JUSTICE Minister Alan Shatter has denied he "admonished" Enda Kenny in response to a letter he was forwarded regarding a family law matter involving one of the Taoiseach's constituents.
Mr Kenny referred in the letter to previous correspondence he had sent Mr Shatter "regarding an issue on family law" and asked the minister to "let me know the present position in this case".
Mr Shatter said the Taoiseach had "merely requested that I 'examine the points raised' in the constituent's letter and 'advise' him in due course as to the appropriate reply".
The letter is one of an avalanche of constituents' inquiries that Mr Kenny has been passing on to government departments since he became Taoiseach, despite his promise to take the "parish pump" out of politics.
Other records show how:
• Mr Kenny wrote to Mr Shatter on at least three occasions forwarding constituents' concerns about the closure of rural garda stations in Mayo.
• He sent 27 letters to the Department of Foreign Affairs on behalf of constituents in 2011, including nine on behalf of constituents looking for help in applying for passports.
• He sent 32 representations in relation to capital funding for schools in Mayo to the Education Department in 2011.
• A further 14 letters were sent to the Department of Agriculture in relation to farmers seeking CAP funding.
• He passed on 99 representation letters to the Department of Social Protection between 2010 and 2011.
A spokeswoman for Mr Kenny said: "The Taoiseach receives a large volume of correspondence from his constituency, which is forwarded by his office to the relevant departments for their attention."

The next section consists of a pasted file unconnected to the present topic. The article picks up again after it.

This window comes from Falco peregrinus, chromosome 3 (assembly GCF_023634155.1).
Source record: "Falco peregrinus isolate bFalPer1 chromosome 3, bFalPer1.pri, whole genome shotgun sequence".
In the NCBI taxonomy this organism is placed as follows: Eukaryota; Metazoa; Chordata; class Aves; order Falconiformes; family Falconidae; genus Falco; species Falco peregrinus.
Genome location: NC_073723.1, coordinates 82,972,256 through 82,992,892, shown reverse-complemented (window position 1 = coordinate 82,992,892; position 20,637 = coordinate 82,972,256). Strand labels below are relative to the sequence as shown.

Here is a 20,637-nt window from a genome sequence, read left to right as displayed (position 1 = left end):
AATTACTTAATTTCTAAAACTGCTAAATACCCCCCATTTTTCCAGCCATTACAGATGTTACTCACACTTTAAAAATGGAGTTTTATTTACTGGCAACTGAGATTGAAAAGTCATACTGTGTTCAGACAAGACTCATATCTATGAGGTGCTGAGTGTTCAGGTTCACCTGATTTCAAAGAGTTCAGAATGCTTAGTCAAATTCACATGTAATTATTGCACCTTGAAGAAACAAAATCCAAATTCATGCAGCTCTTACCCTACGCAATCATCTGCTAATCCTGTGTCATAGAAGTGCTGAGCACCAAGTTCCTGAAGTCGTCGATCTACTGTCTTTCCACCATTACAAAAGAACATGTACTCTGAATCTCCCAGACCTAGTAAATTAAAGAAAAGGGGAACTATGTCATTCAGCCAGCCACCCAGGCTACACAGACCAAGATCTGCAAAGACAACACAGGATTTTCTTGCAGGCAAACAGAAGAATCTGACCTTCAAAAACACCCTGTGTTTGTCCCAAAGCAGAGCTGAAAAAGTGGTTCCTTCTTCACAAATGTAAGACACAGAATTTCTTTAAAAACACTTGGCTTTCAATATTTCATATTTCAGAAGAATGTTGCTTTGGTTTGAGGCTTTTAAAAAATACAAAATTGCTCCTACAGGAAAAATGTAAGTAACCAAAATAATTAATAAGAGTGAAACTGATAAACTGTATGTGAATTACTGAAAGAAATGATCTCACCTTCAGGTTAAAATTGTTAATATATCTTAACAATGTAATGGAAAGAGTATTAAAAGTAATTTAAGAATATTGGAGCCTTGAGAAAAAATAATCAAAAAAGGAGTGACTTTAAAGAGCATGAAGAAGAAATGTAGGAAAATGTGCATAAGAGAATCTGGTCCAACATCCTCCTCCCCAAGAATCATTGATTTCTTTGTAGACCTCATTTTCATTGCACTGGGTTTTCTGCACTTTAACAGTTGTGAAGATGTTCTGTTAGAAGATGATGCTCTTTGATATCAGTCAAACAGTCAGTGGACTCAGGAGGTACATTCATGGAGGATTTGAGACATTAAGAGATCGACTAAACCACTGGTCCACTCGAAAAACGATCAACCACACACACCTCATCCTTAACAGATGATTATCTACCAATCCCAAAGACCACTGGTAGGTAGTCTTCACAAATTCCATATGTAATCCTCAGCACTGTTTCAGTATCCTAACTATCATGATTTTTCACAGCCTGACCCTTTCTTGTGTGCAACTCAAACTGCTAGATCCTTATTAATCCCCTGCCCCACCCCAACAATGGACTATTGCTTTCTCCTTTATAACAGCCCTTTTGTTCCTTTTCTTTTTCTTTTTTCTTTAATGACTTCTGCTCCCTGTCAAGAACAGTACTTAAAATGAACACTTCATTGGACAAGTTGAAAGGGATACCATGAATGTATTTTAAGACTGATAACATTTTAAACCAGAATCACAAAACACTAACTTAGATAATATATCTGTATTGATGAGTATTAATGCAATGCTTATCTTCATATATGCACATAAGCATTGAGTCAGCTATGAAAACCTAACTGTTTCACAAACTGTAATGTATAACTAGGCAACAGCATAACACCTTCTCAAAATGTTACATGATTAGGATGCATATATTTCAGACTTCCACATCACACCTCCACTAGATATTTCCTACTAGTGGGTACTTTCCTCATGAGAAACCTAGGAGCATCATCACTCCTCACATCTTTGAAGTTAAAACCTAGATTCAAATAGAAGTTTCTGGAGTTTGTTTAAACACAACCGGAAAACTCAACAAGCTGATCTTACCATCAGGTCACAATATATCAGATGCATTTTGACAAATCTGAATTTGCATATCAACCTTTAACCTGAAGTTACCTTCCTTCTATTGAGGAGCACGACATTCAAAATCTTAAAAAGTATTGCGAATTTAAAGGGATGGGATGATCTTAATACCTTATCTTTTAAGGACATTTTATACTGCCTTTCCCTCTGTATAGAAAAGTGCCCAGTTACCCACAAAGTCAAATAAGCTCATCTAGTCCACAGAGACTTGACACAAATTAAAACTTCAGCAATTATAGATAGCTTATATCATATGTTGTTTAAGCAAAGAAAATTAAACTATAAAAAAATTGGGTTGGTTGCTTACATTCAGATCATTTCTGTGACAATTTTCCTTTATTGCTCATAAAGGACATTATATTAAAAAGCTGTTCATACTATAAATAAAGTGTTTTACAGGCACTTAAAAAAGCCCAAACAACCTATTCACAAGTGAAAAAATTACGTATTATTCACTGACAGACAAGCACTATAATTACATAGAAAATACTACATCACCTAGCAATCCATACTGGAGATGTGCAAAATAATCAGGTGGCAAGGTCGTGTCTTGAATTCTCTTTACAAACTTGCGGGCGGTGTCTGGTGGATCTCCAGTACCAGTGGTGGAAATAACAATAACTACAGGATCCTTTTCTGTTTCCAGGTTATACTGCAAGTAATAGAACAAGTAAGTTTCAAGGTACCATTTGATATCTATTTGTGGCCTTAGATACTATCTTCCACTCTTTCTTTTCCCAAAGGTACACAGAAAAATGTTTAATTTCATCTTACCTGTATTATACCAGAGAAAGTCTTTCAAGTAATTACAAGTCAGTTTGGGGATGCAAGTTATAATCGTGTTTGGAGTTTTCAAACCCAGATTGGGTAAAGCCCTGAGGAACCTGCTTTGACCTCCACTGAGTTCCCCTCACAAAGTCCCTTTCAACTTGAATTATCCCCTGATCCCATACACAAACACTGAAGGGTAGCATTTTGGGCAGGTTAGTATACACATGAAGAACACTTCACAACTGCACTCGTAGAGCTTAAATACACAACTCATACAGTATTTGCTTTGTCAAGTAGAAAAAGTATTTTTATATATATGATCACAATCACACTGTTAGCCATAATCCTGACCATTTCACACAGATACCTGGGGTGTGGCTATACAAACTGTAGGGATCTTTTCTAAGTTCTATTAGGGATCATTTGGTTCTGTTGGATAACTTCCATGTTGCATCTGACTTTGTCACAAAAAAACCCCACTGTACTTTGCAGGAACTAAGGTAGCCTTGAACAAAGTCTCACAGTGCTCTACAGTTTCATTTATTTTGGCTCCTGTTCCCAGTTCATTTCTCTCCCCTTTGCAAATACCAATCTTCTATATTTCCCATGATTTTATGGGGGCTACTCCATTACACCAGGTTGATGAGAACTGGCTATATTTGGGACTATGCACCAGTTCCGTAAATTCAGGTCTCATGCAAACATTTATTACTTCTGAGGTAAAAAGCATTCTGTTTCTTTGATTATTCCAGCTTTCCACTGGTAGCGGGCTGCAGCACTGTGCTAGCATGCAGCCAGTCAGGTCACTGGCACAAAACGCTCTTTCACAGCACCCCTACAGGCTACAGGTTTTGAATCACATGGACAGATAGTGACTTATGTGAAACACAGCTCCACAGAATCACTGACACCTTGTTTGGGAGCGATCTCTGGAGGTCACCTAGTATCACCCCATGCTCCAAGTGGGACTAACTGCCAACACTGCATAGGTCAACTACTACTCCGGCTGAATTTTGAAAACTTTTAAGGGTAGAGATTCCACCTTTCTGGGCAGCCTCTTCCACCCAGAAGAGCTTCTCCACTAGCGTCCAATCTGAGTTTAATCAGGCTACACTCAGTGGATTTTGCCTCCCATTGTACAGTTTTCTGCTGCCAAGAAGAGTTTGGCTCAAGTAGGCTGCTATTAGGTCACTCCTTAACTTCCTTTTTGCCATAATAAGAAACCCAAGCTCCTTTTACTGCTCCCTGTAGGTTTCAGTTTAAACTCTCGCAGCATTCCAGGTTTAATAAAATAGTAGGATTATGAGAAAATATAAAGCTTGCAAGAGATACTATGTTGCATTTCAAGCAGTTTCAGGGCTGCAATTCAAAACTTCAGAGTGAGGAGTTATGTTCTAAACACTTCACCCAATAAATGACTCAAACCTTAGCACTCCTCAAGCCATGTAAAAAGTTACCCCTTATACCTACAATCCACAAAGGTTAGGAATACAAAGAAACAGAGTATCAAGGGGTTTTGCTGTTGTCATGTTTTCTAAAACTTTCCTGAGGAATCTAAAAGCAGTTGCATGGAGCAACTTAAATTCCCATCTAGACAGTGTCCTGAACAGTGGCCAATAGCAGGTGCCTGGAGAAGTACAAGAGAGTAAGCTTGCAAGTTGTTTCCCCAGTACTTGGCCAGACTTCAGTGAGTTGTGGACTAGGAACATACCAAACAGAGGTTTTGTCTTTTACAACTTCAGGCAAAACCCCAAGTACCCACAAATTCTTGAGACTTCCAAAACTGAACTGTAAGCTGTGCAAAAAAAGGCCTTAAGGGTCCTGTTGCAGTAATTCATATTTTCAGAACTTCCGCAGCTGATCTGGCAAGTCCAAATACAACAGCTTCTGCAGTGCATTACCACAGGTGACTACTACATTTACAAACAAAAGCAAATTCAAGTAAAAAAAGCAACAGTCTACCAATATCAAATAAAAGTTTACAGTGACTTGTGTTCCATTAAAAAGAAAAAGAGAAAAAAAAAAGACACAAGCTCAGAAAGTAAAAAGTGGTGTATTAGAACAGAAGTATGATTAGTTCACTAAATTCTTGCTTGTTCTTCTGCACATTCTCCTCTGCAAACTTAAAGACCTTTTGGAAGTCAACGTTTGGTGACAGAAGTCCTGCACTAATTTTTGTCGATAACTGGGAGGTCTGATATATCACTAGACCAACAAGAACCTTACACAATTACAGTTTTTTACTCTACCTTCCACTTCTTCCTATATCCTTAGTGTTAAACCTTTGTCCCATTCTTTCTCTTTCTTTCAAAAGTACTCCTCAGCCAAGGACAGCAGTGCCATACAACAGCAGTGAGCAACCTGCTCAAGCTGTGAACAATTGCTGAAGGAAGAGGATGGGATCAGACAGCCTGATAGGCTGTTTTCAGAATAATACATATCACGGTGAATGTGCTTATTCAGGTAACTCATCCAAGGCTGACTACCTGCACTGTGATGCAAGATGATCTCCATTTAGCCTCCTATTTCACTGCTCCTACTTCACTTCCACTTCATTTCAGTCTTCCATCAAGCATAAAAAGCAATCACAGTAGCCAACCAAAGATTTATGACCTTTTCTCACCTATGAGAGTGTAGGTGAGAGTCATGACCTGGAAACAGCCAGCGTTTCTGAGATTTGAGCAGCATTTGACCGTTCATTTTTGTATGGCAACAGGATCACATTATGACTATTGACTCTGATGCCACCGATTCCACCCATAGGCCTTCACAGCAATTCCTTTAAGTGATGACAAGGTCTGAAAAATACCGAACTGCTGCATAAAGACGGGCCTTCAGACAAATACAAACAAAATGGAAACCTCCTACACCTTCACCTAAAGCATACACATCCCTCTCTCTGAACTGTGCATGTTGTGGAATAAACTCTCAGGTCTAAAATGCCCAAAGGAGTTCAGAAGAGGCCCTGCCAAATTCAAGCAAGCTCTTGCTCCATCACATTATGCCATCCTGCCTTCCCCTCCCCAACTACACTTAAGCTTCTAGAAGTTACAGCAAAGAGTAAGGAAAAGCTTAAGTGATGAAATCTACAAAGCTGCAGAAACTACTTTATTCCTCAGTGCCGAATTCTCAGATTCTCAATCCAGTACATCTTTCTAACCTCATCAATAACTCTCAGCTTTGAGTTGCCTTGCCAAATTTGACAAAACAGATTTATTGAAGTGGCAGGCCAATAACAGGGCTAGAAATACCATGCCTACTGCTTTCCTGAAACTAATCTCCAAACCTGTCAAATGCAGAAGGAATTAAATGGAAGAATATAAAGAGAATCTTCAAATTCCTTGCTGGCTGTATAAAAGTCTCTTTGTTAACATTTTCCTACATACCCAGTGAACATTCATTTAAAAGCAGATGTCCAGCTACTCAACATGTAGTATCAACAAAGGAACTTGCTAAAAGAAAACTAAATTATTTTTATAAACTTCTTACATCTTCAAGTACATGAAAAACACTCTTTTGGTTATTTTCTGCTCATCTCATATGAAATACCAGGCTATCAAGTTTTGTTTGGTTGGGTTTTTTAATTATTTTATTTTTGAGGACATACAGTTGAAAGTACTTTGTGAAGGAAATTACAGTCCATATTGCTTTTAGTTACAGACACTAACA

The 'Sunday Independent' yesterday reported that Mr Kenny wrote to Mr Shatter on two occasions regarding the constituent's family law matter.
Mr Shatter denied the Taoiseach had asked him to intervene in a family law case. He said: "At no stage did the Taoiseach ask me 'to meddle in a family case'. He merely requested that I 'examine the points raised' in the constituent's letter and 'advise' him as to the appropriate reply."
He said the correspondence was "misrepresented as being a reference to a family law court case", and that the constituent in question "was neither an applicant nor a respondent in any such case".
Instead, the Taoiseach was referring to "an issue on family law" and said he himself made references to a "family law matter" and a "family dispute".
Mr Shatter said he referred to land registry records in his response to the Taoiseach and not "court registry records".
The Department of Justice confirmed the term "court registry records" appeared in a draft but was changed to "land registry letters" in his final response to the Taoiseach.
Mr Shatter denied he had "admonished the Taoiseach" and pointed out that in his response he had written that "I hope (his constituent) understands it would be entirely improper for a member of government to intervene in any way with land registry records".
He had not told the Taoiseach it would be "inappropriate" for "either me or him 'to comment on the case'".
Instead, he said: "I stated . . . in the letter that 'I am sure your constituent will understand that it would be inappropriate for me to comment on the family dispute that has arisen'."
'Sunday Independent' editor Anne Harris said that she rejected "the content and tone of the statement issued by Minister for Justice Alan Shatter and would like to emphasise that both the Taoiseach and the minister were offered a full opportunity to comment last Friday".
Fianna Fail justice spokes-man Niall Collins said: "The decision of the Taoiseach to use his position to seek information on behalf of a constituent in a family law case constitutes an outrageous failure of judgment."
In a second statement, Mr Shatter re-iterated his earlier comments.